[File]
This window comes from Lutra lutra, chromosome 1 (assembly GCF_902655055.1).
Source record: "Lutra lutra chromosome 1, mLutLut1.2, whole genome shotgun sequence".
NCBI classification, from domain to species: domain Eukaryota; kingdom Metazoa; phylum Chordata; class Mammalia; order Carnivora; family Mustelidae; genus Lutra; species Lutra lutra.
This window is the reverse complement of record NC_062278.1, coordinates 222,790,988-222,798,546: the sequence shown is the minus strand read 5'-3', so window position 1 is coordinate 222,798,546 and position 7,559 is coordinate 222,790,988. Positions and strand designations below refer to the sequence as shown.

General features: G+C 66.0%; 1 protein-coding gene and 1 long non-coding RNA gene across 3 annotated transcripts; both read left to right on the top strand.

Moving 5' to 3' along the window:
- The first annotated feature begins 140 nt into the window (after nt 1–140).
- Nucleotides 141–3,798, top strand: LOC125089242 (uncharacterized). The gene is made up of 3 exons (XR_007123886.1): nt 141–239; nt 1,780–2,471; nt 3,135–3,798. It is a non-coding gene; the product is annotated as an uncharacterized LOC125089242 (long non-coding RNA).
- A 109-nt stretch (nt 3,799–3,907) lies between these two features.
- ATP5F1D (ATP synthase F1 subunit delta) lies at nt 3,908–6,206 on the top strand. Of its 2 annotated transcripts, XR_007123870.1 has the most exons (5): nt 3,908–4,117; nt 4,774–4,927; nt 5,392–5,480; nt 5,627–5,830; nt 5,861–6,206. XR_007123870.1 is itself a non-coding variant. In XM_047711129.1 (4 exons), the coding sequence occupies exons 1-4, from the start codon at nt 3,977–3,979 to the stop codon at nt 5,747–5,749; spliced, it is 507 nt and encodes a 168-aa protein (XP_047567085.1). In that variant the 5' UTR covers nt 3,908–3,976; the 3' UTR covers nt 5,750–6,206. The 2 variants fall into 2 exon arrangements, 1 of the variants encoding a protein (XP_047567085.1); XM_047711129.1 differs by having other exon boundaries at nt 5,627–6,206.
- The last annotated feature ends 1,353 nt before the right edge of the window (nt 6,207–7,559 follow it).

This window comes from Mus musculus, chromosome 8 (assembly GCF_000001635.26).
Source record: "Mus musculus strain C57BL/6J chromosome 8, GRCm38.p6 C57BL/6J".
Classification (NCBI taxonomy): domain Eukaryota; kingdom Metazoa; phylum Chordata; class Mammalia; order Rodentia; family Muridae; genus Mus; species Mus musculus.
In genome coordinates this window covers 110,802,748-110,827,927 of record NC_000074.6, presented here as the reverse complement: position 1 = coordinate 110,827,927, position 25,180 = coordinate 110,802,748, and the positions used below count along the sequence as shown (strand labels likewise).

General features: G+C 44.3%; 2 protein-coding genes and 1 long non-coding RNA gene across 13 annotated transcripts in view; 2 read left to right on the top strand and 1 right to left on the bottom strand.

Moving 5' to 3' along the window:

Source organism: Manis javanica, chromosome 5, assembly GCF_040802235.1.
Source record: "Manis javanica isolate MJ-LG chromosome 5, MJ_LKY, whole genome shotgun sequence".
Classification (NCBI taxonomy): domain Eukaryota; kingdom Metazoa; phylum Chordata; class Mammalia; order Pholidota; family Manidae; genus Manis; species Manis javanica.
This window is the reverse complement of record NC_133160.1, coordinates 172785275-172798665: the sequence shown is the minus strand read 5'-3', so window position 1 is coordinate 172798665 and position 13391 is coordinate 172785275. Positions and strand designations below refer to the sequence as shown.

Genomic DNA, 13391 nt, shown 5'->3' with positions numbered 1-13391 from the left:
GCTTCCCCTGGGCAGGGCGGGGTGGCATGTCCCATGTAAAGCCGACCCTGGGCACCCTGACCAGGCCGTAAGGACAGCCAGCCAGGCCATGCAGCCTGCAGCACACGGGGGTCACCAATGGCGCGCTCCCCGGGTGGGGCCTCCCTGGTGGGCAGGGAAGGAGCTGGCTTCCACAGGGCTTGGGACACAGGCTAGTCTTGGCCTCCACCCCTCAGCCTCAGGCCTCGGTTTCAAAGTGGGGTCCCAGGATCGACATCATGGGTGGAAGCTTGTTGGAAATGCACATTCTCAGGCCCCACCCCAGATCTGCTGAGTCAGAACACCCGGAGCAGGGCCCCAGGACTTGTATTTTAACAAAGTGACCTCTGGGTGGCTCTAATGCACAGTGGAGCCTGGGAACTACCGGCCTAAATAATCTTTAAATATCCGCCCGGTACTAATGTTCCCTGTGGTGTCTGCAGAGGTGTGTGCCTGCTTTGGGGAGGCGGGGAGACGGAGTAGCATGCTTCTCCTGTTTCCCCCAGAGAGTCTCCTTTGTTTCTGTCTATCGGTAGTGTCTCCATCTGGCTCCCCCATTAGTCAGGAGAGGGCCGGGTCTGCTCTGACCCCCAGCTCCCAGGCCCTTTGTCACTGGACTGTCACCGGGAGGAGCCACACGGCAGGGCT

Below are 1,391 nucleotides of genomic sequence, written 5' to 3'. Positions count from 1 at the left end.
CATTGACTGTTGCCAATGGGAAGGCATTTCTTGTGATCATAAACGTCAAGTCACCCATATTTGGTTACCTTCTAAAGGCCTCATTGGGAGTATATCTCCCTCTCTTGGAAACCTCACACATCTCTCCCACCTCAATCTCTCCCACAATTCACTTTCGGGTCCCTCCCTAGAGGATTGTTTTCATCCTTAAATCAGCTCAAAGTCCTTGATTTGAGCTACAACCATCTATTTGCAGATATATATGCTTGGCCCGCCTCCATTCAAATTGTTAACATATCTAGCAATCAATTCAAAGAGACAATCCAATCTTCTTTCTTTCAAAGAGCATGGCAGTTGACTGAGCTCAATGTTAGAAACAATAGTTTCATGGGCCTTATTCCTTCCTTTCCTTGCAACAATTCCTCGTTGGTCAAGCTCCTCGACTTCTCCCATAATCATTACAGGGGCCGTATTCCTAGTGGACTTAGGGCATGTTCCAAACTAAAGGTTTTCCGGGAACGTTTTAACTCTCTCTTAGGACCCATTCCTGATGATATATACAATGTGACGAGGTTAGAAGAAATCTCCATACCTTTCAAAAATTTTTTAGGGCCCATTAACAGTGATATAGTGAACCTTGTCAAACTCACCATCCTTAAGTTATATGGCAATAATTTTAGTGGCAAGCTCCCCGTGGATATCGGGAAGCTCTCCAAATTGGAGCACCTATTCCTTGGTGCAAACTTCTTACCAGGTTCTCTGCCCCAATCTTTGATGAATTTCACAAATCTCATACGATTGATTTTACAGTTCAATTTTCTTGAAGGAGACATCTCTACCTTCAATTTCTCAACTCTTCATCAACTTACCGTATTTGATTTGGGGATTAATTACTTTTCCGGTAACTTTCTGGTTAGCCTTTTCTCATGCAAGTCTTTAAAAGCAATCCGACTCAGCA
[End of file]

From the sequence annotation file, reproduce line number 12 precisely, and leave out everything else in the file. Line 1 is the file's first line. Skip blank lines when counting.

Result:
This window comes from Mus musculus, chromosome 8 (assembly GCF_000001635.26).